Soper eventually earned a Ph.D. from the University of Gloucestershire's School of Natural and Social Sciences in Cheltenham in 2017. “What I was thinking about was so strange that I knew I needed peer review,” he says. “I needed people to talk back.”

Soper calls his model pain and brain: When faced with agonizing pain, a sophisticated mind can think of death as an escape. In developing the model, he started with familiar facts. All organisms feel pain, which is vital to avoiding threats. But humans are arguably unique in our big brains, which allow us to have complex social lives, culture, and an awareness of death.

Humphrey followed similar reasoning. He and Soper say the combination could explain why suicide is both unique to and widespread among humans, having been reported in all types of human society, as varied as hunter-gatherer groups and industrialized nations. A 4000-year-old Egyptian poem mentions suicide, as do historical records from every era since. Humphrey also notes that suicidal thoughts and behaviors are vastly more common than the act itself. In the United States in 2017, about 4% of all adults, or nearly 10 million people, thought seriously of suicide, according the National Survey on Drug Use and Health. That's more than 200 times the number who died by suicide that year.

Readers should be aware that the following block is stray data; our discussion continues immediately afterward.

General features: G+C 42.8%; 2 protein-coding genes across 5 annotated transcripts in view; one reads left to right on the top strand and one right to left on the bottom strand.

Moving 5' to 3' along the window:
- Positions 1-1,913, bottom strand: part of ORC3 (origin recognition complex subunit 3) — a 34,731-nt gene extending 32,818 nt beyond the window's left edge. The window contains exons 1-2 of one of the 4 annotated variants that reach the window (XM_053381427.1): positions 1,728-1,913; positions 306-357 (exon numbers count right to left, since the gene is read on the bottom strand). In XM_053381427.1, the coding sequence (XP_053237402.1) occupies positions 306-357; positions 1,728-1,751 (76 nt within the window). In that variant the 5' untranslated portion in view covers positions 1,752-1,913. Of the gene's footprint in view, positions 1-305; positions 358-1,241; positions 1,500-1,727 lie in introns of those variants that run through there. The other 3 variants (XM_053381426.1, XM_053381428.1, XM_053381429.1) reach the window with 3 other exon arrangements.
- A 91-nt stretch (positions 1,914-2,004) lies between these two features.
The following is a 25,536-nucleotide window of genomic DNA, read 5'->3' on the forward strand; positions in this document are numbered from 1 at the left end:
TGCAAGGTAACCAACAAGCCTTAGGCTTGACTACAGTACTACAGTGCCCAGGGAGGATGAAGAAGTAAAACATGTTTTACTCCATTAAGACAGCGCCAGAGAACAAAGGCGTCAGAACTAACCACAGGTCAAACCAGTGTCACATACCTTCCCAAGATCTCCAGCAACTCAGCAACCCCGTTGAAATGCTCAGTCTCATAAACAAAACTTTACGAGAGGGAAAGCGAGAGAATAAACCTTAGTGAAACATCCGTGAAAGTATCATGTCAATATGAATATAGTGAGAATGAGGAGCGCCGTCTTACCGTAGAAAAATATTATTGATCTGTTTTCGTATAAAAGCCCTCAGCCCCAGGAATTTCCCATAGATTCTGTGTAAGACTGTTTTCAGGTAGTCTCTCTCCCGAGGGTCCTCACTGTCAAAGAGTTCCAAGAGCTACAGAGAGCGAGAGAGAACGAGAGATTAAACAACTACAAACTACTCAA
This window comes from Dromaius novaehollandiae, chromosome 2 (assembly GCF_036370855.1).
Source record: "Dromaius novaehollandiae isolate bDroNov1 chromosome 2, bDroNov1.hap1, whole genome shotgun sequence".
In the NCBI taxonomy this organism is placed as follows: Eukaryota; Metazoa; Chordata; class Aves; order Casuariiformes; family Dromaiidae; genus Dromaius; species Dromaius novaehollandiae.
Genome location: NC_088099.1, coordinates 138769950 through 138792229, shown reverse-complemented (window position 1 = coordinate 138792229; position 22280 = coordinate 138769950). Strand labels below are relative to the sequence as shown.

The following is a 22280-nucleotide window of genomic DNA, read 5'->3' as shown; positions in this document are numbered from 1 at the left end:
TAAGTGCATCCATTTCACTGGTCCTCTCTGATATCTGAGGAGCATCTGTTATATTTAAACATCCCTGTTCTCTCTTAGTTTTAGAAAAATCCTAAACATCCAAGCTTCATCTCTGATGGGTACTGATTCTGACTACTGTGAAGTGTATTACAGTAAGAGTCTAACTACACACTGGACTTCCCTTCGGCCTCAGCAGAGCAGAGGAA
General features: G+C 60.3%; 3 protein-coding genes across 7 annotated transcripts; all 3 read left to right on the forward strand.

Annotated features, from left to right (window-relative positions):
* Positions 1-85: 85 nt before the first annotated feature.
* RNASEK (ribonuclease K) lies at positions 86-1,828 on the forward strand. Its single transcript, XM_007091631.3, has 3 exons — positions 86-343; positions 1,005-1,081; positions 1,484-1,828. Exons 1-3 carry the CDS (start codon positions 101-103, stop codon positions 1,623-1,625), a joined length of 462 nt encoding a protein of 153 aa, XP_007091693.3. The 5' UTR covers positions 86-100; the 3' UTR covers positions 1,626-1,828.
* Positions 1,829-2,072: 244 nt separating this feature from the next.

In contrast, Humphrey and Soper find no convincing evidence that other animals intentionally end their lives. And although suicide rates are rising among U.S. adolescents, suicide remains exceedingly rare among children: Of the more than 47,000 people in the United States who died by suicide in 2017, only 17 were ages 8 to 10; no such deaths were reported at younger ages.